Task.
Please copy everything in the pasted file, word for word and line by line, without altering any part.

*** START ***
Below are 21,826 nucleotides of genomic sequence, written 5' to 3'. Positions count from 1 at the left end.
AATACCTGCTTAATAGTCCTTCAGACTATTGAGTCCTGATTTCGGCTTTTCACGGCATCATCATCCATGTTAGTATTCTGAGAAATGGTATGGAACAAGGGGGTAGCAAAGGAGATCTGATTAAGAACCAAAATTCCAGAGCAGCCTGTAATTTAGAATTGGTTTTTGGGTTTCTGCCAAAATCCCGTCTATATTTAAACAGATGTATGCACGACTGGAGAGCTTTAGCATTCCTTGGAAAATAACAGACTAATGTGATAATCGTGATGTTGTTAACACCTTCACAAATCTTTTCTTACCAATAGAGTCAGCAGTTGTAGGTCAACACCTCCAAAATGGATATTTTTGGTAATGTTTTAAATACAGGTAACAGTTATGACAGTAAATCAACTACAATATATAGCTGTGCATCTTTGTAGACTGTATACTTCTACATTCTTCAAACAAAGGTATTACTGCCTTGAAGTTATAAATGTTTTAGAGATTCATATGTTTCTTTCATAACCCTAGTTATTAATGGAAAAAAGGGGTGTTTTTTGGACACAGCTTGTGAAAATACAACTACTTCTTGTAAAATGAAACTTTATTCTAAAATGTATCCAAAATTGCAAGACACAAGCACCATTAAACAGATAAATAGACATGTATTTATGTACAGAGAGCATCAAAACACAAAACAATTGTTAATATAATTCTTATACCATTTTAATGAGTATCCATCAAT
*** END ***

Below are 21,826 nucleotides of genomic sequence, written 5' to 3'. Positions count from 1 at the left end.
AATACCTGCTTAATAGTCCTTCAGACTATTGAGTCCTGATTTCGGCTTTTCACGGCATCATCATCCATGTTAGTATTCTGAGAAATGGTATGGAACAAGGGGGTAGCAAAGGAGATCTGATTAAGAACCAAAATTCCAGAGCAGCCTGTAATTTAGAATTGGTTTTTGGGTTTCTGCCAAAATCCCGTCTATATTTAAACAGATGTATGCACGACTGGAGAGCTTTAGCATTCCTTGGAAAATAACAGACTAATGTGATAATCGTGATGTTGTTAACACCTTCACAAATCTTTTCTTACCAATAGAGTCAGCAGTTGTAGGTCAACACCTCCAAAATGGATATTTTTGGTAATGTTTTAAATACAGGTAACAGTTATGACAGTAAATCAACTACAATATATAGCTGTGCATCTTTGTAGACTGTATACTTCTACATTCTTCAAACAAAGGTATTACTGCCTTGAAGTTATAAATGTTTTAGAGATTCATATGTTTCTTTCATAACCCTAGTTATTAATGGAAAAAAGGGGTGTTTTTTGGACACAGCTTGTGAAAATACAACTACTTCTTGTAAAATGAAACTTTATTCTAAAATGTATCCAAAATTGCAAGACACAAGCACCATTAAACAGATAAATAGACATGTATTTATGTACAGAGAGCATCAAAACACAAAACAATTGTTAATATAATTCTTATACCATTTTAATGAGTATCCATCAAT